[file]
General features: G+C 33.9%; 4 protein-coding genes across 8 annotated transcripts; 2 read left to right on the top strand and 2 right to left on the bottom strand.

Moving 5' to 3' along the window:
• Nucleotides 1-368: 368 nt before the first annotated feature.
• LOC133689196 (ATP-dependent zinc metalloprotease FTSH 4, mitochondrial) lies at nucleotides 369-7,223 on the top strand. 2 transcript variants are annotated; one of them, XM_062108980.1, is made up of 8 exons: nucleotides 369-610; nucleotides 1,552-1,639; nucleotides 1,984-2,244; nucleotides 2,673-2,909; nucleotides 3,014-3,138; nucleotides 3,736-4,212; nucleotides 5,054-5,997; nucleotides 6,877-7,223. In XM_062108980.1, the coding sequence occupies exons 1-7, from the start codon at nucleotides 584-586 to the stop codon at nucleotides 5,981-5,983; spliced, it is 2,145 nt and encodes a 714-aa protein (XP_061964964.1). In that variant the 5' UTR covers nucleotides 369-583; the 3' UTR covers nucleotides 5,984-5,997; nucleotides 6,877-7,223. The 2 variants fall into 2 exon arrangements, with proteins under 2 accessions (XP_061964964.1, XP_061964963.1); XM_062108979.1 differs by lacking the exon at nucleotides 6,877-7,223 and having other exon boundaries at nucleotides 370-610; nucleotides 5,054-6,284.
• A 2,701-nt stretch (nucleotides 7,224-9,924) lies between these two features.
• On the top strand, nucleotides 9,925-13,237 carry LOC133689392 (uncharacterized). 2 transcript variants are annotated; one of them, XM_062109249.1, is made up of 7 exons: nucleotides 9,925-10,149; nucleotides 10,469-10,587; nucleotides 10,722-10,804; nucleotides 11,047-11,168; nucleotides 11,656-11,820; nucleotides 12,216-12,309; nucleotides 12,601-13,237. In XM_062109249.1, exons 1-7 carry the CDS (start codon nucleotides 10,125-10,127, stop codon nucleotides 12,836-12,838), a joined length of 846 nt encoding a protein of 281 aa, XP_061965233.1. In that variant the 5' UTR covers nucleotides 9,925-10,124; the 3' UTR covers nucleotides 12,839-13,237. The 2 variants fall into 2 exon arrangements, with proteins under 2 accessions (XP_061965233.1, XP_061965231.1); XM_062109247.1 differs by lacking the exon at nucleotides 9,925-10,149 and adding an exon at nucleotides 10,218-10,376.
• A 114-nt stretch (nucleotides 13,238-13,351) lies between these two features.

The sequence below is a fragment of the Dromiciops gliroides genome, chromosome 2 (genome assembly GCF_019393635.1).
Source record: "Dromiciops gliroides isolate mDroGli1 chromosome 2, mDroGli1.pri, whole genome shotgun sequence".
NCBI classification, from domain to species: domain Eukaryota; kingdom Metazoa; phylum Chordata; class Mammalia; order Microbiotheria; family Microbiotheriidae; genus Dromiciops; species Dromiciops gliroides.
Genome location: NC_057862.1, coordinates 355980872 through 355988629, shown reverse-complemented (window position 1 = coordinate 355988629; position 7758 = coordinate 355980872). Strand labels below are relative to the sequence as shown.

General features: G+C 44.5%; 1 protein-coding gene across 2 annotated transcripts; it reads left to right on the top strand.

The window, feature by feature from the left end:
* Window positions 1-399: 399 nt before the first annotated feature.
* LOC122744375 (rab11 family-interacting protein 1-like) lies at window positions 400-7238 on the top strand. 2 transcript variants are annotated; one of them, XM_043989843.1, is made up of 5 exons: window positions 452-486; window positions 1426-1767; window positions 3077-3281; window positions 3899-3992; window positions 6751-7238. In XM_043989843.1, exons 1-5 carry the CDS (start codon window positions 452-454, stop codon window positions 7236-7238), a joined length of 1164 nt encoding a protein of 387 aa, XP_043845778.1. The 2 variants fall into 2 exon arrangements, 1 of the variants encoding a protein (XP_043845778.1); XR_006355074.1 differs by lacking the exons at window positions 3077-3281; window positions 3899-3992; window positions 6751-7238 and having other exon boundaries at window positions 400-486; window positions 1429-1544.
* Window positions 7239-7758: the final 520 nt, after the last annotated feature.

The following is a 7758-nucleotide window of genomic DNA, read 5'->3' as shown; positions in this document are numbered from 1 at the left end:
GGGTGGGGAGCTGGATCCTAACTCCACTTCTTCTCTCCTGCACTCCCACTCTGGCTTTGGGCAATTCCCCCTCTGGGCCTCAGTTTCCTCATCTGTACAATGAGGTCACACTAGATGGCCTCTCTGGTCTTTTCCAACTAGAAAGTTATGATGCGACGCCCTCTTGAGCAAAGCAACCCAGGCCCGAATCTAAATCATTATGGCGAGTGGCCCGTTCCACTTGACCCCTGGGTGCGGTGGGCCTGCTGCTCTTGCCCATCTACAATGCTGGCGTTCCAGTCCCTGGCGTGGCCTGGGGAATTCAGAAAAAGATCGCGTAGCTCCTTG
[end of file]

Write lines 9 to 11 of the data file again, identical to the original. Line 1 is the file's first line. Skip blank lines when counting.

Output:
Source record: "Dromiciops gliroides isolate mDroGli1 chromosome 2, mDroGli1.pri, whole genome shotgun sequence".
NCBI classification, from domain to species: domain Eukaryota; kingdom Metazoa; phylum Chordata; class Mammalia; order Microbiotheria; family Microbiotheriidae; genus Dromiciops; species Dromiciops gliroides.
Genome location: NC_057862.1, coordinates 355980872 through 355988629, shown reverse-complemented (window position 1 = coordinate 355988629; position 7758 = coordinate 355980872). Strand labels below are relative to the sequence as shown.